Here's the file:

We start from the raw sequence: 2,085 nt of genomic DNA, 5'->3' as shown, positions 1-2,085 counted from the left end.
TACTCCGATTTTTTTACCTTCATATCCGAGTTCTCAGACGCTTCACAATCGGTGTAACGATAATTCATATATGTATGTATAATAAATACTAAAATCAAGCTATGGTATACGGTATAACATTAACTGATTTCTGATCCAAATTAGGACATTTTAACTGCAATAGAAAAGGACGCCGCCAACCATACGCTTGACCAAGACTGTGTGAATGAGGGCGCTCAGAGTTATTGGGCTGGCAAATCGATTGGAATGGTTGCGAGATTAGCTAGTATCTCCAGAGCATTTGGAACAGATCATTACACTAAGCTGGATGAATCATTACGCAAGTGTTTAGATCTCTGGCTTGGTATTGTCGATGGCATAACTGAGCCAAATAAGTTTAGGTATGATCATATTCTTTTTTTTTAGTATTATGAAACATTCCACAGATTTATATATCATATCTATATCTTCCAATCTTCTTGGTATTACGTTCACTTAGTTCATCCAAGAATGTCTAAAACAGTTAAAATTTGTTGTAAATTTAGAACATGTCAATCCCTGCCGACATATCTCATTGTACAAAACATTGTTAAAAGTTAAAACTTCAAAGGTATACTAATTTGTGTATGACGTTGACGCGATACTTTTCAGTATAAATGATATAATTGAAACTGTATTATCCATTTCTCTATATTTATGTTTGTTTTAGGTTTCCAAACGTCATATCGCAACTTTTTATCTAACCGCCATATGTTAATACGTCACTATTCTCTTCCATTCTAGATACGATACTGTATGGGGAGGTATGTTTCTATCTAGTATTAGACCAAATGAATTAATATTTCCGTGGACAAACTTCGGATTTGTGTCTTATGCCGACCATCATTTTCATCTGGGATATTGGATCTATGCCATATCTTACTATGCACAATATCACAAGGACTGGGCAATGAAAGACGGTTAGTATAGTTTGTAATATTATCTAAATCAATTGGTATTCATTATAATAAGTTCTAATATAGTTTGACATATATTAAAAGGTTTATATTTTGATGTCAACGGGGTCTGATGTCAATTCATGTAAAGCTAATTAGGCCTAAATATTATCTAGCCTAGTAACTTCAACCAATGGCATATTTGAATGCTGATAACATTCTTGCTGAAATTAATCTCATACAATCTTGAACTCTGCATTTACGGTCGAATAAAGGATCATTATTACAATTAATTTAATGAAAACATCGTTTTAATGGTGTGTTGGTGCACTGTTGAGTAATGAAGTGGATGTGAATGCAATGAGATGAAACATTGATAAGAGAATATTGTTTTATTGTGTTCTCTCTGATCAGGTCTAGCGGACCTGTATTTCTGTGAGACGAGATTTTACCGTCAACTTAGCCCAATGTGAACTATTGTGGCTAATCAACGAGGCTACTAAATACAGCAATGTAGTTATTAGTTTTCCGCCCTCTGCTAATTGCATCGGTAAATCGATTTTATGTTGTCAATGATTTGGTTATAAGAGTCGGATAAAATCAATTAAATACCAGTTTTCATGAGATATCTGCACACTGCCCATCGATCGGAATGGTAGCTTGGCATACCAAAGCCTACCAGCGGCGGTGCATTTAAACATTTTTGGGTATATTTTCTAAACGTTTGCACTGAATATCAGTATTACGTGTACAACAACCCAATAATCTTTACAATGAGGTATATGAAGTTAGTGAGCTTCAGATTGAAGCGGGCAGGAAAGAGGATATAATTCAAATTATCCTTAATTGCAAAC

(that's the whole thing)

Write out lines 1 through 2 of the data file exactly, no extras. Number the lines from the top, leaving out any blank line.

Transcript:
We start from the raw sequence: 2,085 nt of genomic DNA, 5'->3' as shown, positions 1-2,085 counted from the left end.
TACTCCGATTTTTTTACCTTCATATCCGAGTTCTCAGACGCTTCACAATCGGTGTAACGATAATTCATATATGTATGTATAATAAATACTAAAATCAAGCTATGGTATACGGTATAACATTAACTGATTTCTGATCCAAATTAGGACATTTTAACTGCAATAGAAAAGGACGCCGCCAACCATACGCTTGACCAAGACTGTGTGAATGAGGGCGCTCAGAGTTATTGGGCTGGCAAATCGATTGGAATGGTTGCGAGATTAGCTAGTATCTCCAGAGCATTTGGAACAGATCATTACACTAAGCTGGATGAATCATTACGCAAGTGTTTAGATCTCTGGCTTGGTATTGTCGATGGCATAACTGAGCCAAATAAGTTTAGGTATGATCATATTCTTTTTTTTTAGTATTATGAAACATTCCACAGATTTATATATCATATCTATATCTTCCAATCTTCTTGGTATTACGTTCACTTAGTTCATCCAAGAATGTCTAAAACAGTTAAAATTTGTTGTAAATTTAGAACATGTCAATCCCTGCCGACATATCTCATTGTACAAAACATTGTTAAAAGTTAAAACTTCAAAGGTATACTAATTTGTGTATGACGTTGACGCGATACTTTTCAGTATAAATGATATAATTGAAACTGTATTATCCATTTCTCTATATTTATGTTTGTTTTAGGTTTCCAAACGTCATATCGCAACTTTTTATCTAACCGCCATATGTTAATACGTCACTATTCTCTTCCATTCTAGATACGATACTGTATGGGGAGGTATGTTTCTATCTAGTATTAGACCAAATGAATTAATATTTCCGTGGACAAACTTCGGATTTGTGTCTTATGCCGACCATCATTTTCATCTGGGATATTGGATCTATGCCATATCTTACTATGCACAATATCACAAGGACTGGGCAATGAAAGACGGTTAGTATAGTTTGTAATATTATCTAAATCAATTGGTATTCATTATAATAAGTTCTAATATAGTTTGACATATATTAAAAGGTTTATATTTTGATGTCAACGGGGTCTGATGTCAATTCATGTAAAGCTAATTAGGCCTAAATATTATCTAGCCTAGTAACTTCAACCAATGGCATATTTGAATGCTGATAACATTCTTGCTGAAATTAATCTCATACAATCTTGAACTCTGCATTTACGGTCGAATAAAGGATCATTATTACAATTAATTTAATGAAAACATCGTTTTAATGGTGTGTTGGTGCACTGTTGAGTAATGAAGTGGATGTGAATGCAATGAGATGAAACATTGATAAGAGAATATTGTTTTATTGTGTTCTCTCTGATCAGGTCTAGCGGACCTGTATTTCTGTGAGACGAGATTTTACCGTCAACTTAGCCCAATGTGAACTATTGTGGCTAATCAACGAGGCTACTAAATACAGCAATGTAGTTATTAGTTTTCCGCCCTCTGCTAATTGCATCGGTAAATCGATTTTATGTTGTCAATGATTTGGTTATAAGAGTCGGATAAAATCAATTAAATACCAGTTTTCATGAGATATCTGCACACTGCCCATCGATCGGAATGGTAGCTTGGCATACCAAAGCCTACCAGCGGCGGTGCATTTAAACATTTTTGGGTATATTTTCTAAACGTTTGCACTGAATATCAGTATTACGTGTACAACAACCCAATAATCTTTACAATGAGGTATATGAAGTTAGTGAGCTTCAGATTGAAGCGGGCAGGAAAGAGGATATAATTCAAATTATCCTTAATTGCAAAC